My Face

Implementing a Media Tracker using Solid


I've recently started using my Solid Task Manager in production. While I don't consider it finished, it's at a point where I can use it without adding more features. One of the things I want to do in my Path is to build the tools to have control in my digital life. I got tired of being at the mercy of others, so I don't want to use anything that doesn't embrace Autonomous Data. And the next step is to implement a Media Tracker.

At the moment, I am using TViso for tracking TV Shows and Movies, MyAnimeList for Manga and nothing for Books. I am not happy with either of those services, but given the vendor lock-in I can't easily switch to alternatives. This makes a great opportunity to continue expanding my toolbox.

My appetite for this task is of 40 hours with 5 weeks in real-time. Keeping this in mind, I'll scope this first version only to tracking Movies.


Task started

I've started working on this and you can find the code here. I tried to find a good name for this app but nothing came to mind, for now I am calling it media-tracker. I'm not happy with it, so it'll probably change before I'm done with the task.

Other than naming, something I've come across that I'd like to improve is the scaffolding. I'm starting to duplicate a lot of code across projects, so I'll probably release some packages with utilities. One will be plain javascript utilities, for example I have a wrapper for localStorage, Array utilities, Object utilities, etc. Many of these are inspired by Laravel helpers. And another package will contain application scaffolding for Autonomous Data apps using Vue and Soukai.

But of course, not everything was useless. Every time that I create a project from scratch, it's a good opportunity to see if I can improve something in my setup. This time, I learned more about how I am using service workers in my PWAs. Vue cli comes with Workbox installed out of the box, but I've been having some issues pushing updates to clients. I suspect that this has something to do with the default strategy. It seems that apps use precaching with the default configuration, which acts similar to the CacheFirst strategy. The problem with this would be that new code won't reach the clients until the cache is invalidated. So in my new configuration I am using StaleWhileRevalidate for index.html and all other assets can keep using CacheFirst because they are versioned. The truth is that I still have to learn more about this, but for now I'd say it's good enough (and it's not the main goal of this task).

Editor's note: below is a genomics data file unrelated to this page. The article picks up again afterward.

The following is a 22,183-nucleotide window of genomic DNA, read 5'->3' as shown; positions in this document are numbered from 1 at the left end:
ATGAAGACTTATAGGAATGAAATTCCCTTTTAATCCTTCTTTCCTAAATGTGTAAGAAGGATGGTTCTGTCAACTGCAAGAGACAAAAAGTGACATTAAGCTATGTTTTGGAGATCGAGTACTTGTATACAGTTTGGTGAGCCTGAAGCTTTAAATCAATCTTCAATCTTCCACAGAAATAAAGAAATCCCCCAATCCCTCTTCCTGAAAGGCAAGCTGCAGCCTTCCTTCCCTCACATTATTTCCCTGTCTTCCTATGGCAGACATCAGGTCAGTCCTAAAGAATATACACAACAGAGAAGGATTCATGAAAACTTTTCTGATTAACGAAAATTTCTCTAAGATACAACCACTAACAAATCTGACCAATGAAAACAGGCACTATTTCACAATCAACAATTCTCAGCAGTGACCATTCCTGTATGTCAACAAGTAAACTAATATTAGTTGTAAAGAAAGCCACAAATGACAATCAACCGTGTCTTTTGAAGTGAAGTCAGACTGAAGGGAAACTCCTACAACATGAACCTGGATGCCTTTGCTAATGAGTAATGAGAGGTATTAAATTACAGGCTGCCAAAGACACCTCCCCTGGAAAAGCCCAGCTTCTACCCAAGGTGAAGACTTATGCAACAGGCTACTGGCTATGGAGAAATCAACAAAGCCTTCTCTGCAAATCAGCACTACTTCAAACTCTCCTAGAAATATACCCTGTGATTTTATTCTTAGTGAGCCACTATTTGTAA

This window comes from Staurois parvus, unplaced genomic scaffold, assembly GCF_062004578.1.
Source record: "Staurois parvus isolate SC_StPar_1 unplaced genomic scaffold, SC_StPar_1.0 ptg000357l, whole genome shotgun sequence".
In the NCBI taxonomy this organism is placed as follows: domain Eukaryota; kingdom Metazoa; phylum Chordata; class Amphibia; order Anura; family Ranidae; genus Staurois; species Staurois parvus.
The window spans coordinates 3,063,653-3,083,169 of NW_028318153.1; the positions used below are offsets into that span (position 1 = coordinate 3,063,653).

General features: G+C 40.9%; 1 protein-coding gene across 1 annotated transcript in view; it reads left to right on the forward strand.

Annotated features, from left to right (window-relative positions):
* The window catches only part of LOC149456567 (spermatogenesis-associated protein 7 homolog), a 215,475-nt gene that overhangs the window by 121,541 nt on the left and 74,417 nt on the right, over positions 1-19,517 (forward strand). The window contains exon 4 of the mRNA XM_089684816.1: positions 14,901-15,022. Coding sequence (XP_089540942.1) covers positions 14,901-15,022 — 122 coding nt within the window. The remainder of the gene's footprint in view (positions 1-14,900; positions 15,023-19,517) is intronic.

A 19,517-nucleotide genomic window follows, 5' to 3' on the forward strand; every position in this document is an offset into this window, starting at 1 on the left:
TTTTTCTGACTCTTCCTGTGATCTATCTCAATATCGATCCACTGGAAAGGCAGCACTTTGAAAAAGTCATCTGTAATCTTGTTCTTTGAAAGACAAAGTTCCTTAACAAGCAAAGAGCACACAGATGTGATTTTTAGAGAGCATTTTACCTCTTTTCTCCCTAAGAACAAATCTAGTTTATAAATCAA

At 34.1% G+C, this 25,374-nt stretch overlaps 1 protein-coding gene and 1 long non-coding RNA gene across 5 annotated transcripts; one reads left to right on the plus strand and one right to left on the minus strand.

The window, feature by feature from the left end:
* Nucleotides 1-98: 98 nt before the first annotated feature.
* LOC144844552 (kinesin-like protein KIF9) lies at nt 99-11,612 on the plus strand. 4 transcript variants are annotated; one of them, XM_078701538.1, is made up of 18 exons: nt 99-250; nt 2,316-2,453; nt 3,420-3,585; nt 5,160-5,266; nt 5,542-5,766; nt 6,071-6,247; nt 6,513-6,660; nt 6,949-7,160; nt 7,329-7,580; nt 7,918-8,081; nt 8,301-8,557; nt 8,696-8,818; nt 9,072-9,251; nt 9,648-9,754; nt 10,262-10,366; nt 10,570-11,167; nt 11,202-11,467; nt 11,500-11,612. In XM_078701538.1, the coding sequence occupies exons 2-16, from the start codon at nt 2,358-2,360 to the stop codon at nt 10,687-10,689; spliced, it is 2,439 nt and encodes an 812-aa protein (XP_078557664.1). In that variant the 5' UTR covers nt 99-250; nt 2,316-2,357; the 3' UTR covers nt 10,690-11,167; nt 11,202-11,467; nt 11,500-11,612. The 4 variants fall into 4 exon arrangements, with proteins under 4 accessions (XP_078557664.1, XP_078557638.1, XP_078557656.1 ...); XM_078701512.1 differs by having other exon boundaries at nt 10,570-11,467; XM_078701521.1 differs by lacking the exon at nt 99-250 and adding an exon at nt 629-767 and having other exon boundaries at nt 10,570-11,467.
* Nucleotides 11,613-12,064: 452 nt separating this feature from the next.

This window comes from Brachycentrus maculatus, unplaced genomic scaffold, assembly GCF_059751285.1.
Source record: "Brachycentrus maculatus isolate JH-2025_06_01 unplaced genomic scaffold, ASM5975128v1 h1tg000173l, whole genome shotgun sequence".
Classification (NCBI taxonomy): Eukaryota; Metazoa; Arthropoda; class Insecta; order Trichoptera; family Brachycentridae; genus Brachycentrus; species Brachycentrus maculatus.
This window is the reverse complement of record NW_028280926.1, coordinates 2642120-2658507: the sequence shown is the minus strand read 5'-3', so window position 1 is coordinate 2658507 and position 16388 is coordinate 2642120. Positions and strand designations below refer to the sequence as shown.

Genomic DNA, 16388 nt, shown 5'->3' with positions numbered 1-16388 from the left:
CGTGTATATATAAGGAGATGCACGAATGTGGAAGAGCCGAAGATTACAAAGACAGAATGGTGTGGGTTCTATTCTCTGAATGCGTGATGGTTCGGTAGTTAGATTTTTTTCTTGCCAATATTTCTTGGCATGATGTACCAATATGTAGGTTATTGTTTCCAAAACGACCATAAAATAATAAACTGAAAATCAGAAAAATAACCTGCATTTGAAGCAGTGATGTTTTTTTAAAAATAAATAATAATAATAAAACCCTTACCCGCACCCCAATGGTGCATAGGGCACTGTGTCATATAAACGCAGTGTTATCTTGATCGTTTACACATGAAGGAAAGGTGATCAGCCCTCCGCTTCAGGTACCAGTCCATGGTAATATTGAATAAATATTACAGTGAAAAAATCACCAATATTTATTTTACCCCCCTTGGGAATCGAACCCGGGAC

Finally, other than all the house keeping, I've also started working on application specifics. When it comes to Solid, something that continues being a problem for me is finding fitting RDF definitions. But this time, I was lucky because already supports Movies. It also supports watch actions, so it doesn't seem like modeling will be a problem this time. But there is something new in this app that I'll need to investigate. In solid-focus, I am using one document per resource. But for this app, I think it's a better approach to keep actions in the same document as the movie they are referencing. Actually my initial idea was to have a simple date attribute to indicate when a movie had been watched, but after looking into I decided to use their approach. This also makes me ponder if actions should be resources at all, which doesn't make a lot of sense to me. So I'll have to investigate more on this.

It's taken me a long time to post this update because I've been busy attending FOSDEM, preparing a talk on Solid and as I'll explain later, solving some technical challenges. On the flip side I've implemented an RSS feed for these updates, maybe that's where you are reading this :).